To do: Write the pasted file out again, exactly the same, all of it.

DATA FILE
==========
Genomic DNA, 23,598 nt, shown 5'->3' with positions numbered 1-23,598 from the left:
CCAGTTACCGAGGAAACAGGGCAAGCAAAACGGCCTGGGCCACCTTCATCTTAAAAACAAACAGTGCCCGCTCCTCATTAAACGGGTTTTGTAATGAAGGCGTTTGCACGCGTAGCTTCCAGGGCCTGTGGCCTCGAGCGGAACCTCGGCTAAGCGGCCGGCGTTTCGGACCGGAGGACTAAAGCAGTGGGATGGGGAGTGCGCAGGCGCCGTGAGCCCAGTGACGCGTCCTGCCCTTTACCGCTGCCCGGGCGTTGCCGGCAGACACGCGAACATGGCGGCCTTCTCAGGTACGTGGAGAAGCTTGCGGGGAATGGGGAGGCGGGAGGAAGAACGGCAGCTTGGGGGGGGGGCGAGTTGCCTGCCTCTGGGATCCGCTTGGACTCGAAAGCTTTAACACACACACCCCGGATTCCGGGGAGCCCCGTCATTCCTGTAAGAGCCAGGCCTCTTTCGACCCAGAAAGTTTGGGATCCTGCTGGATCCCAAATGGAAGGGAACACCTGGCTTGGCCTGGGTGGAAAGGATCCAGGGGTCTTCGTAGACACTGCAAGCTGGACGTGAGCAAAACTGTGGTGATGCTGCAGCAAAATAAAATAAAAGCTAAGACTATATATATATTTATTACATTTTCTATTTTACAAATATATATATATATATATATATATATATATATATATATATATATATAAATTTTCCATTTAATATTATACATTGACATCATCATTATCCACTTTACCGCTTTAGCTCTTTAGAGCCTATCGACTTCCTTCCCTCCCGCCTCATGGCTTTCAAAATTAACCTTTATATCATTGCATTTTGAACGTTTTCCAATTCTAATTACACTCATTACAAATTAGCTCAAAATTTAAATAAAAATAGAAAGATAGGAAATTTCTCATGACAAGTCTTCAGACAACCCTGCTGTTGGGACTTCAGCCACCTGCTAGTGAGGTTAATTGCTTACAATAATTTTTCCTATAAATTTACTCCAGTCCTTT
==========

Genomic DNA, 23,598 nt, shown 5'->3' with positions numbered 1-23,598 from the left:
CCAGTTACCGAGGAAACAGGGCAAGCAAAACGGCCTGGGCCACCTTCATCTTAAAAACAAACAGTGCCCGCTCCTCATTAAACGGGTTTTGTAATGAAGGCGTTTGCACGCGTAGCTTCCAGGGCCTGTGGCCTCGAGCGGAACCTCGGCTAAGCGGCCGGCGTTTCGGACCGGAGGACTAAAGCAGTGGGATGGGGAGTGCGCAGGCGCCGTGAGCCCAGTGACGCGTCCTGCCCTTTACCGCTGCCCGGGCGTTGCCGGCAGACACGCGAACATGGCGGCCTTCTCAGGTACGTGGAGAAGCTTGCGGGGAATGGGGAGGCGGGAGGAAGAACGGCAGCTTGGGGGGGGGGCGAGTTGCCTGCCTCTGGGATCCGCTTGGACTCGAAAGCTTTAACACACACACCCCGGATTCCGGGGAGCCCCGTCATTCCTGTAAGAGCCAGGCCTCTTTCGACCCAGAAAGTTTGGGATCCTGCTGGATCCCAAATGGAAGGGAACACCTGGCTTGGCCTGGGTGGAAAGGATCCAGGGGTCTTCGTAGACACTGCAAGCTGGACGTGAGCAAAACTGTGGTGATGCTGCAGCAAAATAAAATAAAAGCTAAGACTATATATATATTTATTACATTTTCTATTTTACAAATATATATATATATATATATATATATATATATATATATATATATATAAATTTTCCATTTAATATTATACATTGACATCATCATTATCCACTTTACCGCTTTAGCTCTTTAGAGCCTATCGACTTCCTTCCCTCCCGCCTCATGGCTTTCAAAATTAACCTTTATATCATTGCATTTTGAACGTTTTCCAATTCTAATTACACTCATTACAAATTAGCTCAAAATTTAAATAAAAATAGAAAGATAGGAAATTTCTCATGACAAGTCTTCAGACAACCCTGCTGTTGGGACTTCAGCCACCTGCTAGTGAGGTTAATTGCTTACAATAATTTTTCCTATAAATTTACTCCAGTCCTTT